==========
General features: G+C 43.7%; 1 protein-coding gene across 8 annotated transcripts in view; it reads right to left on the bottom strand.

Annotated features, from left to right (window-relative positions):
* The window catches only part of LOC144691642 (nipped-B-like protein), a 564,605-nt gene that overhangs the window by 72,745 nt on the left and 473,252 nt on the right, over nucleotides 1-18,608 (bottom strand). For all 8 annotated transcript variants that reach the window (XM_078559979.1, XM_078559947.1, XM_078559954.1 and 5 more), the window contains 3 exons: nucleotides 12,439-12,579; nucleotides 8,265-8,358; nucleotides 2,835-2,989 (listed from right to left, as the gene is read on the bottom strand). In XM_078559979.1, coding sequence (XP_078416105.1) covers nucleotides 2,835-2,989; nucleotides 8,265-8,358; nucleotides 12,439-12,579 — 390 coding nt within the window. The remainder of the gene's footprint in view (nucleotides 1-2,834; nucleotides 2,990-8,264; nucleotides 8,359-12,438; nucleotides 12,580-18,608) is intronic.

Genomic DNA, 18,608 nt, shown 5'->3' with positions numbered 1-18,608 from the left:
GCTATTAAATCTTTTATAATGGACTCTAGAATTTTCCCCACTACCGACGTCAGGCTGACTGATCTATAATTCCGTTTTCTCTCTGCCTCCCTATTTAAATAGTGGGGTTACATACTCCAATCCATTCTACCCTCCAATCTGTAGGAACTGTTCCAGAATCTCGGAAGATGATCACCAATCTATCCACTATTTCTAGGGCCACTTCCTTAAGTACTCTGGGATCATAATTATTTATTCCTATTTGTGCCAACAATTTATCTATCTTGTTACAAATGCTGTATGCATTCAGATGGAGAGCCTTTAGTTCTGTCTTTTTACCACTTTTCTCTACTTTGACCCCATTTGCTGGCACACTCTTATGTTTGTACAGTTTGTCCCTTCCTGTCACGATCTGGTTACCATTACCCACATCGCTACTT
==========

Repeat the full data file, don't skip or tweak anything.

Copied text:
General features: G+C 43.7%; 1 protein-coding gene across 8 annotated transcripts in view; it reads right to left on the bottom strand.

Annotated features, from left to right (window-relative positions):
* The window catches only part of LOC144691642 (nipped-B-like protein), a 564,605-nt gene that overhangs the window by 72,745 nt on the left and 473,252 nt on the right, over nucleotides 1-18,608 (bottom strand). For all 8 annotated transcript variants that reach the window (XM_078559979.1, XM_078559947.1, XM_078559954.1 and 5 more), the window contains 3 exons: nucleotides 12,439-12,579; nucleotides 8,265-8,358; nucleotides 2,835-2,989 (listed from right to left, as the gene is read on the bottom strand). In XM_078559979.1, coding sequence (XP_078416105.1) covers nucleotides 2,835-2,989; nucleotides 8,265-8,358; nucleotides 12,439-12,579 — 390 coding nt within the window. The remainder of the gene's footprint in view (nucleotides 1-2,834; nucleotides 2,990-8,264; nucleotides 8,359-12,438; nucleotides 12,580-18,608) is intronic.

Genomic DNA, 18,608 nt, shown 5'->3' with positions numbered 1-18,608 from the left:
GCTATTAAATCTTTTATAATGGACTCTAGAATTTTCCCCACTACCGACGTCAGGCTGACTGATCTATAATTCCGTTTTCTCTCTGCCTCCCTATTTAAATAGTGGGGTTACATACTCCAATCCATTCTACCCTCCAATCTGTAGGAACTGTTCCAGAATCTCGGAAGATGATCACCAATCTATCCACTATTTCTAGGGCCACTTCCTTAAGTACTCTGGGATCATAATTATTTATTCCTATTTGTGCCAACAATTTATCTATCTTGTTACAAATGCTGTATGCATTCAGATGGAGAGCCTTTAGTTCTGTCTTTTTACCACTTTTCTCTACTTTGACCCCATTTGCTGGCACACTCTTATGTTTGTACAGTTTGTCCCTTCCTGTCACGATCTGGTTACCATTACCCACATCGCTACTT